Lynch syndrome, caused by a germline mutation in a mismatch repair gene or associated with tumors exhibiting MSI, is characterized by an increased risk of colon cancer and other cancers (e.g., of the endometrium, ovary, stomach, small intestine, hepatobiliary tract, upper urinary tract, brain, skin). Individuals with Lynch syndrome have an approximately 80% lifetime risk for colon cancer. The average age of colorectal cancer diagnosis is 61 years. Women with Lynch syndrome have a 20%-60% lifetime risk of endometrial cancer. The average age of diagnosis of endometrial cancer is age 46-62 years. Among women with Lynch syndrome who develop both colon cancer and endometrial cancer, approximately 50% present first with endometrial cancer. In Lynch syndrome, the mean age of diagnosis of gastric cancer is age 56 years, with intestinal-type adenocarcinoma being the most commonly reported pathology. Lynch syndrome-associated ovarian cancers have a mean age of diagnosis of 42.5 years; approximately 30% are diagnosed before age 40 years.
The diagnosis of Lynch syndrome can be made on the basis of the Amsterdam Clinical Criteria or by molecular genetic testing for germline mutations in one of several mismatch repair (MMR) genes. The Amsterdam Criteria, first established in 1990 for research purposes, were later modified to include the other Lynch syndrome-related cancers for clinical diagnostic purposes. The Amsterdam Criteria are 1) Three or more family members, one of whom is a first-degree relative of the other two, with a confirmed diagnosis of colorectal cancer 2) Two successive affected generations 3) One or more colorectal cancers diagnosed before age 50 years. The modified Amsterdam Criteria replace "colorectal cancer" with "any Lynch syndrome-related cancers." The sensitivity and specificity of the Amsterdam Criteria for identifying a mutation in the mismatch repair genes MSH2 and MLH1 have been reported to be 61% and 67%, respectively. The sensitivity is increased to 78% using the modified Amsterdam Criteria. However, broadening the criteria decreases the specificity.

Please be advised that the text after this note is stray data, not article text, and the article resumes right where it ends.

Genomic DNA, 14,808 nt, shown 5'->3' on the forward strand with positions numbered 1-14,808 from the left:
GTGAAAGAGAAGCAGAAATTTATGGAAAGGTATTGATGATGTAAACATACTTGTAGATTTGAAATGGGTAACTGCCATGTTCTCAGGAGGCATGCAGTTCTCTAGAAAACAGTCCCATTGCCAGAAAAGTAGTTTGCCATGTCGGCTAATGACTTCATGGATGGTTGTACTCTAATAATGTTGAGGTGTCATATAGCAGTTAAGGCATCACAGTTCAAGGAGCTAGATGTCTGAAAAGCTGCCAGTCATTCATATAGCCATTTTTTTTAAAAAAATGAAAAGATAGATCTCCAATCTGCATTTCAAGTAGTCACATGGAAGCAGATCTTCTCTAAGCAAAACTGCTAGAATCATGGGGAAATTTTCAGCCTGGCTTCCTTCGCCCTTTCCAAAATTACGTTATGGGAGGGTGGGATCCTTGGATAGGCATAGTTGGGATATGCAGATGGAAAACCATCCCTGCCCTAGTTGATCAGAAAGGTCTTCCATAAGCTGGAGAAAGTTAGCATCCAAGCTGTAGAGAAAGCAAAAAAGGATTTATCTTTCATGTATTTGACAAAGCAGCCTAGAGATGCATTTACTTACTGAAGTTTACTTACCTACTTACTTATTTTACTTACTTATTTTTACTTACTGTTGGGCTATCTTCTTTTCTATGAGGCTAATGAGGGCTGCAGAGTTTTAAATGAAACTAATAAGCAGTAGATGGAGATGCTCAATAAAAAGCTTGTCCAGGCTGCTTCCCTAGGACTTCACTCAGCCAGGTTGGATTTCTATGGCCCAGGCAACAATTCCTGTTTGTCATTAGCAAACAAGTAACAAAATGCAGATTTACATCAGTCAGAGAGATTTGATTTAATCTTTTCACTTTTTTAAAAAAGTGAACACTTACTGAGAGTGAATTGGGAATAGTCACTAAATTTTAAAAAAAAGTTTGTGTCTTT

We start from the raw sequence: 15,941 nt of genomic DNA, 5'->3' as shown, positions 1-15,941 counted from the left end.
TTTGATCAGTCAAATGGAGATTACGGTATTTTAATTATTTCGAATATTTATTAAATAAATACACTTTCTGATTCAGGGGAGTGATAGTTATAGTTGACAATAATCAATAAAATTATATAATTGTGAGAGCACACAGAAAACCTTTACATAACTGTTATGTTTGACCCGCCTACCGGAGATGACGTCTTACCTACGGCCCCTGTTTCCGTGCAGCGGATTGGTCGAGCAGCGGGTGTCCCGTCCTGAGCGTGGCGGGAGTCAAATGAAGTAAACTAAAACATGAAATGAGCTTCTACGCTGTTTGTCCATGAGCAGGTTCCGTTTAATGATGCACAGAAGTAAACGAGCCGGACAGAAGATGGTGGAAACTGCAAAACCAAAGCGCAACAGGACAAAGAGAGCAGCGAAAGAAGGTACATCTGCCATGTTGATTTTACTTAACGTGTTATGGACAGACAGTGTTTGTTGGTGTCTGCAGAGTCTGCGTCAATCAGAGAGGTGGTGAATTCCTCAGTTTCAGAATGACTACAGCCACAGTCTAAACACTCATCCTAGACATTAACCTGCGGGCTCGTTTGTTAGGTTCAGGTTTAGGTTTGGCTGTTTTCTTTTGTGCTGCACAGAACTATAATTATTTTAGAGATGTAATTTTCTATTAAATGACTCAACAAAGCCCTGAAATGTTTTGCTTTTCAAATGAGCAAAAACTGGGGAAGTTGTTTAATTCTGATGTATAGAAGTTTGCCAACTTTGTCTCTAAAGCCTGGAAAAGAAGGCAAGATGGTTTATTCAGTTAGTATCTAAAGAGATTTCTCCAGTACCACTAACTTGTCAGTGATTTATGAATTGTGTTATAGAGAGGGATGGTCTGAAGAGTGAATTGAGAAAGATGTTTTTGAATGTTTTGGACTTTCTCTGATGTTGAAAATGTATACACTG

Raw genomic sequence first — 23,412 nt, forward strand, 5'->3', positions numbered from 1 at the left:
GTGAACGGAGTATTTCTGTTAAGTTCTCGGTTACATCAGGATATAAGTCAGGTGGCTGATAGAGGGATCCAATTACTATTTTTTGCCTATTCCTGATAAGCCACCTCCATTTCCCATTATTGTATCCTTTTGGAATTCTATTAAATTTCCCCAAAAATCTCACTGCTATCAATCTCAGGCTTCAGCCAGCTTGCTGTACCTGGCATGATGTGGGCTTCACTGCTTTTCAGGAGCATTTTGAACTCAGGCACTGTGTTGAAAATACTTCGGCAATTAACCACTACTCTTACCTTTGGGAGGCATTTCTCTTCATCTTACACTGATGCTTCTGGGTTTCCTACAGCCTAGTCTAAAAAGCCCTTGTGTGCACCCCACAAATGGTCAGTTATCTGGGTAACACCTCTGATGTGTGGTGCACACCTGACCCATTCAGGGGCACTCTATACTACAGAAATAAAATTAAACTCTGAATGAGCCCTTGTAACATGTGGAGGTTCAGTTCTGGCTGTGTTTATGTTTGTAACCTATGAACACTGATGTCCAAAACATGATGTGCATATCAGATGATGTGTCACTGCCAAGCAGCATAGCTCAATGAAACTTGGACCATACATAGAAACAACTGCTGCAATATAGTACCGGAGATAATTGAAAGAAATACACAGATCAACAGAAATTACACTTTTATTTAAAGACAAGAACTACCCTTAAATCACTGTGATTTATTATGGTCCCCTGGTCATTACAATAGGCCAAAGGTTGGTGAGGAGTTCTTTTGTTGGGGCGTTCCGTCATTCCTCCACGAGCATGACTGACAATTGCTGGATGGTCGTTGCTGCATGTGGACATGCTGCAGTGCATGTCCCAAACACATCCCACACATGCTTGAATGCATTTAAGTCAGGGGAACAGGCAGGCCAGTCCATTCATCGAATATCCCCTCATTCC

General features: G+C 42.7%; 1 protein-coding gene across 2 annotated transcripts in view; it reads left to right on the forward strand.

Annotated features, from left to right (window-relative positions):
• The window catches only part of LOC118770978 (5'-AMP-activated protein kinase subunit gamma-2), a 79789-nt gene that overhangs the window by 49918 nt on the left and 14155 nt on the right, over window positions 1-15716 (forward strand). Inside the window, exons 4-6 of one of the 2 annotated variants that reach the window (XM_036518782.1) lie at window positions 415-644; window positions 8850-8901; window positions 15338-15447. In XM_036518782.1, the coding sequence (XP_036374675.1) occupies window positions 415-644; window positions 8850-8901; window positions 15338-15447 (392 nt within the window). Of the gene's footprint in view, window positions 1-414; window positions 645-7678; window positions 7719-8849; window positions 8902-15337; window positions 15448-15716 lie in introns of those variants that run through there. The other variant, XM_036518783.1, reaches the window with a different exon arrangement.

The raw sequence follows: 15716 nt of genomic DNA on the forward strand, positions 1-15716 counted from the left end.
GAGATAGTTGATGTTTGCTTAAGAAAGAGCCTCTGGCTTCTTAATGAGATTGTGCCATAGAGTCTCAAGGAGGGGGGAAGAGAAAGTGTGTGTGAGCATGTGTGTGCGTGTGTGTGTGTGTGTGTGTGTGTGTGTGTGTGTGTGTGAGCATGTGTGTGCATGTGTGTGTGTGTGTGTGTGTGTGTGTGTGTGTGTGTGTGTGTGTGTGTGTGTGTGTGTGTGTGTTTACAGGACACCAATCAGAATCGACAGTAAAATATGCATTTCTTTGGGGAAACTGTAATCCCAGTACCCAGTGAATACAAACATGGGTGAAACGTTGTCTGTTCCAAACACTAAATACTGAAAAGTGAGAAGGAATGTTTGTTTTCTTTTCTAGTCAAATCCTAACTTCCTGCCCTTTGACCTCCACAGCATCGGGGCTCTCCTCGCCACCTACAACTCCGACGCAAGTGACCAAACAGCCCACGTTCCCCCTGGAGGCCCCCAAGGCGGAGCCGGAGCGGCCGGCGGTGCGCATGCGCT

Lynch syndrome is known to be associated with mutations in four genes involved in the mismatch repair pathway (MLH1, MSH2, MSH6, and PMS2). Germline mutations in MLH1 and MSH2 account for approximately 90% of detected mutations in families with Lynch syndrome. Mutations in MSH6 have been reported in approximately 7%-10% of families with Lynch syndrome. Mutations in PMS2 account for fewer than 5% of mutations in families with Lynch syndrome. Up to 39% of families with mutations in a Lynch syndrome gene do not meet the Amsterdam Criteria. Therefore, families found to have a deleterious mutation in a Lynch syndrome gene should be considered to have Lynch syndrome regardless of the extent of the family history. At least 20% of mutations in MSH2 and 5% of mutations in MLH1 are large deletions or genetic rearrangements.